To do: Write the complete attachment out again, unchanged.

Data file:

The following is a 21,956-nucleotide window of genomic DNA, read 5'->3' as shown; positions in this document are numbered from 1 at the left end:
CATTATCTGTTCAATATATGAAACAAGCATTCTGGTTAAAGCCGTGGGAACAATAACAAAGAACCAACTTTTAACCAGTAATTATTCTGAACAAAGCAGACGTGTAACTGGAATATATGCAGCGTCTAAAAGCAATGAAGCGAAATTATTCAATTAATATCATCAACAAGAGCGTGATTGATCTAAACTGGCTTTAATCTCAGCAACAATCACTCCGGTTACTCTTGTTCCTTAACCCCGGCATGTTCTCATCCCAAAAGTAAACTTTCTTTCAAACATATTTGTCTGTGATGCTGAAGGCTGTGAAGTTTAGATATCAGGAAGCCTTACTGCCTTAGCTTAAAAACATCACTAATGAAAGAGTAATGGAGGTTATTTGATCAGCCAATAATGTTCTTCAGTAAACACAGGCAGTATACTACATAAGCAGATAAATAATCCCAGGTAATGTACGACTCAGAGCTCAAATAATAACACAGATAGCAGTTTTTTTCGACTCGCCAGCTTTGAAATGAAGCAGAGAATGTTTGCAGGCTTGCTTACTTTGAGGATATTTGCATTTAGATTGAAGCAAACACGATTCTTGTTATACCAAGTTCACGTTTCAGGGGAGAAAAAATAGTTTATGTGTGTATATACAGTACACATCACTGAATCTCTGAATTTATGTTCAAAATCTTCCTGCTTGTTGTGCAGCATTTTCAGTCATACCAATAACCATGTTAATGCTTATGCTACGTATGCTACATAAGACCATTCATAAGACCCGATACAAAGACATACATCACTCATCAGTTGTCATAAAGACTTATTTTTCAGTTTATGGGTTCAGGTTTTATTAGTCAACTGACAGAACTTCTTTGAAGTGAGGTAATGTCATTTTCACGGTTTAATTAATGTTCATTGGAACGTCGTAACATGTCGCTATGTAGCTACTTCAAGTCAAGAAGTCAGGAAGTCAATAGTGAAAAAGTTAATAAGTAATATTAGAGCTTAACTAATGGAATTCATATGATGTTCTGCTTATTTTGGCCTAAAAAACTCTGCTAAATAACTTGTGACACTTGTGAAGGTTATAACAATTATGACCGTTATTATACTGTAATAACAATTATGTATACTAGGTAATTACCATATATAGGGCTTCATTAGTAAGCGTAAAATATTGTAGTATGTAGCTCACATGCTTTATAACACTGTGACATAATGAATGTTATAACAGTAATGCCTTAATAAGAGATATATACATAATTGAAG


The following is a 21,956-nucleotide window of genomic DNA, read 5'->3' as shown; positions in this document are numbered from 1 at the left end:
CATTATCTGTTCAATATATGAAACAAGCATTCTGGTTAAAGCCGTGGGAACAATAACAAAGAACCAACTTTTAACCAGTAATTATTCTGAACAAAGCAGACGTGTAACTGGAATATATGCAGCGTCTAAAAGCAATGAAGCGAAATTATTCAATTAATATCATCAACAAGAGCGTGATTGATCTAAACTGGCTTTAATCTCAGCAACAATCACTCCGGTTACTCTTGTTCCTTAACCCCGGCATGTTCTCATCCCAAAAGTAAACTTTCTTTCAAACATATTTGTCTGTGATGCTGAAGGCTGTGAAGTTTAGATATCAGGAAGCCTTACTGCCTTAGCTTAAAAACATCACTAATGAAAGAGTAATGGAGGTTATTTGATCAGCCAATAATGTTCTTCAGTAAACACAGGCAGTATACTACATAAGCAGATAAATAATCCCAGGTAATGTACGACTCAGAGCTCAAATAATAACACAGATAGCAGTTTTTTTCGACTCGCCAGCTTTGAAATGAAGCAGAGAATGTTTGCAGGCTTGCTTACTTTGAGGATATTTGCATTTAGATTGAAGCAAACACGATTCTTGTTATACCAAGTTCACGTTTCAGGGGAGAAAAAATAGTTTATGTGTGTATATACAGTACACATCACTGAATCTCTGAATTTATGTTCAAAATCTTCCTGCTTGTTGTGCAGCATTTTCAGTCATACCAATAACCATGTTAATGCTTATGCTACGTATGCTACATAAGACCATTCATAAGACCCGATACAAAGACATACATCACTCATCAGTTGTCATAAAGACTTATTTTTCAGTTTATGGGTTCAGGTTTTATTAGTCAACTGACAGAACTTCTTTGAAGTGAGGTAATGTCATTTTCACGGTTTAATTAATGTTCATTGGAACGTCGTAACATGTCGCTATGTAGCTACTTCAAGTCAAGAAGTCAGGAAGTCAATAGTGAAAAAGTTAATAAGTAATATTAGAGCTTAACTAATGGAATTCATATGATGTTCTGCTTATTTTGGCCTAAAAAACTCTGCTAAATAACTTGTGACACTTGTGAAGGTTATAACAATTATGACCGTTATTATACTGTAATAACAATTATGTATACTAGGTAATTACCATATATAGGGCTTCATTAGTAAGCGTAAAATATTGTAGTATGTAGCTCACATGCTTTATAACACTGTGACATAATGAATGTTATAACAGTAATGCCTTAATAAGAGATATATACATAATTGAAG